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Catley, Bob - Immortal 4/5

Reviewed: 12-19-08


1. Dreamers unite
2. We are immortal
3. End of the world
4. Open your eyes
5. The searcher
6. One more night
7. Light up my way
8. You are my star
9. War in heaven
10. Win the throne
11. Haunted
12. Heat of passion

After the amazing about-turn from symphonic hard rock into bona fide heavy metal with 2003's 'When empires burn' its has always been exciting to see exactly what the veteran Magnum frontman Bob Catley would do next with his solo career. The prospect of latest collaboration though with his 3rd songwriter in as many CDs - is one that had me positively salivating.

In retrospect, with Catley being on Frontiers Records, the project-based label that has been responsible for both Allen/Lande CDs, a pairing with Swedish guitarist and songwriter Magnus Karlsson probably shouldn't have come as a great surprise, as the 2 seem made to work together. 'Immortal' follows on the style of the previous 2 solo CDs, but more than ever feels reminiscent of Catley's more well-known work in his first band, and the crossover of the 2 styles creates a sort of chrome-plated AOR that brings out the absolute best in one of rock's most enduring vocalists.

The production by Pink Cream 69's Dennis Ward (who also plays most of the guitar parts as well as filling his more customary role as bassist) is exemplary, a perfect fit for the style, with every instrument and, of course, Catley's smooth tones sparkling with rich colour. As much as Magnum are a band with a well-deserved reputation that have produced many classic songs and put on a superb live show to this day, their more overtly AOR releases tended to suffer from that paper-thin 80s production style that detracts a little from the theatrical tone of Tony Clarkin's music.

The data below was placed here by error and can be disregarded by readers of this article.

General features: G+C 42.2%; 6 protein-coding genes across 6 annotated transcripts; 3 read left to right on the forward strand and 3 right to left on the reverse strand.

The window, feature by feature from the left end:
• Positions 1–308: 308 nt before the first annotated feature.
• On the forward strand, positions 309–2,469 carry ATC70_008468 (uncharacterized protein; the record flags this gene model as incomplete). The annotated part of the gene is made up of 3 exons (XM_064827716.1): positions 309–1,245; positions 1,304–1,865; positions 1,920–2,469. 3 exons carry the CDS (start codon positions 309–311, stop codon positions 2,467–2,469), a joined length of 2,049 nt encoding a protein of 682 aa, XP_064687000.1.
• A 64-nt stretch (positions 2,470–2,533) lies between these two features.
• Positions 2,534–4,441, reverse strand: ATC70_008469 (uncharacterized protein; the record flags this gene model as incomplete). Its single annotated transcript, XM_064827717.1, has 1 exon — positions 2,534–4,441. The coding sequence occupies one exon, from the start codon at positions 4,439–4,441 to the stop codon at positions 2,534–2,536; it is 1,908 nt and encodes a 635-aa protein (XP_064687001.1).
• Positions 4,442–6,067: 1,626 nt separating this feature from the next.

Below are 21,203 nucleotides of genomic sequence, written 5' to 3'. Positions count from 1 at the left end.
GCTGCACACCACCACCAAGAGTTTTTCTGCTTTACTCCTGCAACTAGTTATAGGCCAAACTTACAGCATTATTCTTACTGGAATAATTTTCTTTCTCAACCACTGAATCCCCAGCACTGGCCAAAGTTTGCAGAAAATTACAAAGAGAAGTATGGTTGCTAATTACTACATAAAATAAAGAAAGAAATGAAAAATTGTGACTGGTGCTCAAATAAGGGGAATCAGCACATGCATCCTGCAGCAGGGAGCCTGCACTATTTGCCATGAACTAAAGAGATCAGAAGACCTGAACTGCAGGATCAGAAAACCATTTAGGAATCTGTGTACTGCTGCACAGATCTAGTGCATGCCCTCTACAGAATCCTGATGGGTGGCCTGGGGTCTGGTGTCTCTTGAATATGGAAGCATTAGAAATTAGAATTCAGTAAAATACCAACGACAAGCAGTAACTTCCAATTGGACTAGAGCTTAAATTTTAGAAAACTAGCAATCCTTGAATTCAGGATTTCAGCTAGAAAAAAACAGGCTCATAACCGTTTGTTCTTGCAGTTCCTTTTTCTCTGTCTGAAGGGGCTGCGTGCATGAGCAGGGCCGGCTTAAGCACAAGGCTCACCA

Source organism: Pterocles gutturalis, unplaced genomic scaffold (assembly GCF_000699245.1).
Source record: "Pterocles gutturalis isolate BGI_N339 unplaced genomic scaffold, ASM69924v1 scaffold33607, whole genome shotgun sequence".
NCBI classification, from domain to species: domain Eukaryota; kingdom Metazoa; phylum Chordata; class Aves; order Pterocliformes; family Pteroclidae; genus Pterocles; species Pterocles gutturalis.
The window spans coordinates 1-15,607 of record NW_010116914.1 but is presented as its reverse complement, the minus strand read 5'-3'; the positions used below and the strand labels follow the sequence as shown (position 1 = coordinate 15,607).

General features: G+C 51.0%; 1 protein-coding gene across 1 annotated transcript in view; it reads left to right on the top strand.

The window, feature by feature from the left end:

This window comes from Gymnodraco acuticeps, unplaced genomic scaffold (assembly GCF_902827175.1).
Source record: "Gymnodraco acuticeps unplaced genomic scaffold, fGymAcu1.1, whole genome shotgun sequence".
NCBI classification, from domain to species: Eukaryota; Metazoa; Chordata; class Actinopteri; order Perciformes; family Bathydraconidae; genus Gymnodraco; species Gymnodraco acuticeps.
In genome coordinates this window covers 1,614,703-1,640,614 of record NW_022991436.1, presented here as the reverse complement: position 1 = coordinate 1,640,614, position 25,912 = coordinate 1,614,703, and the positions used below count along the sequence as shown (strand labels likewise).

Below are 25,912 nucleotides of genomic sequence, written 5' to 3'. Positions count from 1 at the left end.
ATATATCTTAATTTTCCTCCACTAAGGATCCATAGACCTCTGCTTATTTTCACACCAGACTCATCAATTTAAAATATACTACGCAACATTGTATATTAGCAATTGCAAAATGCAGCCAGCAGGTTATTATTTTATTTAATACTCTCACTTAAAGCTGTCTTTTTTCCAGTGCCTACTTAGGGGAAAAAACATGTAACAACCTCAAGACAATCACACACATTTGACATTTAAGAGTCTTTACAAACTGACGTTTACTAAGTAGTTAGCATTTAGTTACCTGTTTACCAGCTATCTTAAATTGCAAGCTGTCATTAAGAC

This era of the band is the one that Karlsson is clearly trying to emulate, or at least pay tribute to in his songs, and he has managed to take the vintage, romantic Magnum style and bring it a little up to date without spoiling anything. The lyrics he has written for Catley are in exactly the right wistful vein, all about falling towers, doomed love and hanging on in there, and the frontman's ageless performance more than does them justice

Though only playing keyboards on the project, the less hands-on approach Karlsson has taken compared to the Allen/Lande project shouldn't be mistaken for a lack of enthusiasm, as he has mined great depths of his creativity to provide a CD of tremendous quality that ought to satisfy just about any Catley or Magnum fan. The melodies he has crafted are sumptuous, and every song crackles with vibrancy and energy. In true melodic rock/metal fashion, the choruses just leap out at the listener, and no mater how good the song had been until that point it seems to improve tenfold when it reaches its centre point.

Not to be outdone, the guitar solos provided by Ward and Uwe Reitenauer are scintillating, fitting the music like a glove and indeed taking many up a level. Ward's performance on the 2nd track, "We are immortal" in particular even threatens to steal the show from Catley, and I this sort of form that is saying something.

In brutal honesty, Magnum's output has always been, at least from a metal fan's point of view, a little spotty, with the real classics like "How far Jerusalem" and "Vigilante" eclipsing more softly-softly pop-based efforts that are barely worth remembering. I would even be bold enough to say that this is the most consistent CD Bob Catley has ever performed on, and that he offers one of the best performances of his long career is no mean feat. Recommended to any fan of melodic metal and AOR fans feeling just a tad adventurous.




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